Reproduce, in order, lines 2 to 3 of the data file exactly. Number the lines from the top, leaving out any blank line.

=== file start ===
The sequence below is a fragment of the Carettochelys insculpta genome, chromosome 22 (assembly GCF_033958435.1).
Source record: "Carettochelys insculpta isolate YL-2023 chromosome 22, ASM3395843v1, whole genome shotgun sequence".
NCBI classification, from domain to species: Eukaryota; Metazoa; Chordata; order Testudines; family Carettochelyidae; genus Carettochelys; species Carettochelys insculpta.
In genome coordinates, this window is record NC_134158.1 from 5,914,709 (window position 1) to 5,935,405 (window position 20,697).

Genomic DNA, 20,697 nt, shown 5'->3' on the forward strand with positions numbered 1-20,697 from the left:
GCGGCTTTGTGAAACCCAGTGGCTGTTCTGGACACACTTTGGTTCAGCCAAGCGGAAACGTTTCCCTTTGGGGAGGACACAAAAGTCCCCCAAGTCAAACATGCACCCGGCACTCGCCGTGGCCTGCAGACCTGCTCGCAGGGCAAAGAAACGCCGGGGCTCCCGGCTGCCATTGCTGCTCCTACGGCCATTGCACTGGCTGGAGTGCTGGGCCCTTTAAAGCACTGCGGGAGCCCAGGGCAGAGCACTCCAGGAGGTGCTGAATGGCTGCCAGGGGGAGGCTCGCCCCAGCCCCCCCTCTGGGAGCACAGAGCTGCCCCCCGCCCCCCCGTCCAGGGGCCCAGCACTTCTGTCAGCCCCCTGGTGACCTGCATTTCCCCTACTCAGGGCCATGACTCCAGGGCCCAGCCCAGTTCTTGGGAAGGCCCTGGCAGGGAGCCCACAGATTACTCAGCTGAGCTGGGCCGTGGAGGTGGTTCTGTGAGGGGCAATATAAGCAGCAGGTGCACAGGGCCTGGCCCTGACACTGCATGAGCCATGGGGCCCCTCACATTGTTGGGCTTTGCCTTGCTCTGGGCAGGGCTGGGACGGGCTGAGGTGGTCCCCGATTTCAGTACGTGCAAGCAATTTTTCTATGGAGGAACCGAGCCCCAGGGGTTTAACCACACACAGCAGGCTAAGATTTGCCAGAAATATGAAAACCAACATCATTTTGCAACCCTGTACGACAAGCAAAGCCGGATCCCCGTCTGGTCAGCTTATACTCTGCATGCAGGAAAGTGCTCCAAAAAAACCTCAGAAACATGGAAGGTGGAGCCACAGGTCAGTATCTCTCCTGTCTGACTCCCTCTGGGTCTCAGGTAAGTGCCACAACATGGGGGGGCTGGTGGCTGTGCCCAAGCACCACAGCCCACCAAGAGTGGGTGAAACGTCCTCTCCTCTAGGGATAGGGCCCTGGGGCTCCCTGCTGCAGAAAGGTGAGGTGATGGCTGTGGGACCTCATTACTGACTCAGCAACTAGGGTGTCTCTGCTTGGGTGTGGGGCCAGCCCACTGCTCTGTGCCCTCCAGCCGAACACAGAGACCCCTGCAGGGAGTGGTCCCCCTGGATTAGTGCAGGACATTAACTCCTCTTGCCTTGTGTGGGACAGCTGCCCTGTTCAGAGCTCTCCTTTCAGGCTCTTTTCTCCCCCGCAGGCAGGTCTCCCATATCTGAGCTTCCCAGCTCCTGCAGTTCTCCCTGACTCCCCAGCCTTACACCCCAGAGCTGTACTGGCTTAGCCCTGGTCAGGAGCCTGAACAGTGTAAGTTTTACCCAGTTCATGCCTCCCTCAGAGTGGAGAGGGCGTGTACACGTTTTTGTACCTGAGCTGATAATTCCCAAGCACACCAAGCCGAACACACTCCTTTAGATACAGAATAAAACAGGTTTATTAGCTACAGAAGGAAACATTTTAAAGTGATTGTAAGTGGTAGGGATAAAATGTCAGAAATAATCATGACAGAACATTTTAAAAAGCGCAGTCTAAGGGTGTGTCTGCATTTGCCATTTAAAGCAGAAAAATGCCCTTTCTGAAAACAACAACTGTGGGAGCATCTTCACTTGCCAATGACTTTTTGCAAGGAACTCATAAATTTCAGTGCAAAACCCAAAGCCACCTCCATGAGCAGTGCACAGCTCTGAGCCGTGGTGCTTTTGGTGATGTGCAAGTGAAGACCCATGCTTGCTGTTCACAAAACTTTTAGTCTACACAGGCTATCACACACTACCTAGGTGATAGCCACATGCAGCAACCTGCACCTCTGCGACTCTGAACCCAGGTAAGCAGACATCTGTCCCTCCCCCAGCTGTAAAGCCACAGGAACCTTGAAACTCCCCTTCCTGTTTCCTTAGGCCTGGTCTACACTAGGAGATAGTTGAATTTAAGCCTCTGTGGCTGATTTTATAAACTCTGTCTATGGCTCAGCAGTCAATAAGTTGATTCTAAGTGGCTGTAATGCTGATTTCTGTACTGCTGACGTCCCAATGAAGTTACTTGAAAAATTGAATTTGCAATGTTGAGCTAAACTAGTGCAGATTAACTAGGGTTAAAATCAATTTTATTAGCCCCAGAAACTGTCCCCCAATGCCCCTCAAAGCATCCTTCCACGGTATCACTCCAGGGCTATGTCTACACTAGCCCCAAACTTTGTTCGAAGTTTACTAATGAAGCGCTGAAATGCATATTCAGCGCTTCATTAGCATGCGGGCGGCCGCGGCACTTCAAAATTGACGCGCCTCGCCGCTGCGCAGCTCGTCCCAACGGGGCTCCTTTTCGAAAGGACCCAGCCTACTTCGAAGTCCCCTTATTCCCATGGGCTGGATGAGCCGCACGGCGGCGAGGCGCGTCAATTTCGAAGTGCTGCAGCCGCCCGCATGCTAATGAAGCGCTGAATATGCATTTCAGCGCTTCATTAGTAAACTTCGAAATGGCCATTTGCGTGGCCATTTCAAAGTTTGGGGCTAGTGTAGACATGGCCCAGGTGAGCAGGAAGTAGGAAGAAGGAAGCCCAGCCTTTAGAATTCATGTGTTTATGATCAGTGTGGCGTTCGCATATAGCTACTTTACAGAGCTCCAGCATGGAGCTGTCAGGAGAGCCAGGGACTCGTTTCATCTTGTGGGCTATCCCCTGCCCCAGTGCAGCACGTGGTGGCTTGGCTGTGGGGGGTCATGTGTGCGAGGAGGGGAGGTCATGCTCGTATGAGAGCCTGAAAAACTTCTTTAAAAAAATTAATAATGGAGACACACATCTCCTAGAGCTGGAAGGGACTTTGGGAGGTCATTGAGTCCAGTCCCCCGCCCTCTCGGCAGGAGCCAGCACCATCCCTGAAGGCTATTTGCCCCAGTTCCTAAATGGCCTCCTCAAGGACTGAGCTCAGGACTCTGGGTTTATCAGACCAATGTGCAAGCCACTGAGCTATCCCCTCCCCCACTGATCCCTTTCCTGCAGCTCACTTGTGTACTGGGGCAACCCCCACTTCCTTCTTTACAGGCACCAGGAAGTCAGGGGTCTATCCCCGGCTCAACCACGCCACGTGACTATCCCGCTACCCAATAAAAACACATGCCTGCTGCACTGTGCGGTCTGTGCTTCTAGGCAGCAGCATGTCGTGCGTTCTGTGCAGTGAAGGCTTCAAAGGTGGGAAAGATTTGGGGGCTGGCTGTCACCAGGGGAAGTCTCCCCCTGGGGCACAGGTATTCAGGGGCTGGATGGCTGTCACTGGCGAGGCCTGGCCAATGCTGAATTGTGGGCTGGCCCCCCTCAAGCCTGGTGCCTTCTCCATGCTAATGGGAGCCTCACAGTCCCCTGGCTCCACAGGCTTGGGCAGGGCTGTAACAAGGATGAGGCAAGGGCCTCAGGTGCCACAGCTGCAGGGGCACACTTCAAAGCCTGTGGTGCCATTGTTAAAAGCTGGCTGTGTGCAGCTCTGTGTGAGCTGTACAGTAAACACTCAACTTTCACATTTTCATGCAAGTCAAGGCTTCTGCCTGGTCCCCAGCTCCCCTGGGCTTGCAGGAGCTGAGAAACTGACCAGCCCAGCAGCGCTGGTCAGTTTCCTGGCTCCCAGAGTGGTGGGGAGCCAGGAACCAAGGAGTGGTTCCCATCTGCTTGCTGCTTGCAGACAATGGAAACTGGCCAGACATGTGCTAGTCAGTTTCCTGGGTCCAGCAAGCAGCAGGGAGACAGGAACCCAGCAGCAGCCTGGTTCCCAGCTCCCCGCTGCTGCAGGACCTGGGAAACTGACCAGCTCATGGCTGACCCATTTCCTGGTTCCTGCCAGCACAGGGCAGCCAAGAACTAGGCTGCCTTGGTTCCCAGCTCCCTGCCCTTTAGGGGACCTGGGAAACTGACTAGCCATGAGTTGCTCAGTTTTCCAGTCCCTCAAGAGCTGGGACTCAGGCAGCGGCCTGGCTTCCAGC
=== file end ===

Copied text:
Source record: "Carettochelys insculpta isolate YL-2023 chromosome 22, ASM3395843v1, whole genome shotgun sequence".
NCBI classification, from domain to species: Eukaryota; Metazoa; Chordata; order Testudines; family Carettochelyidae; genus Carettochelys; species Carettochelys insculpta.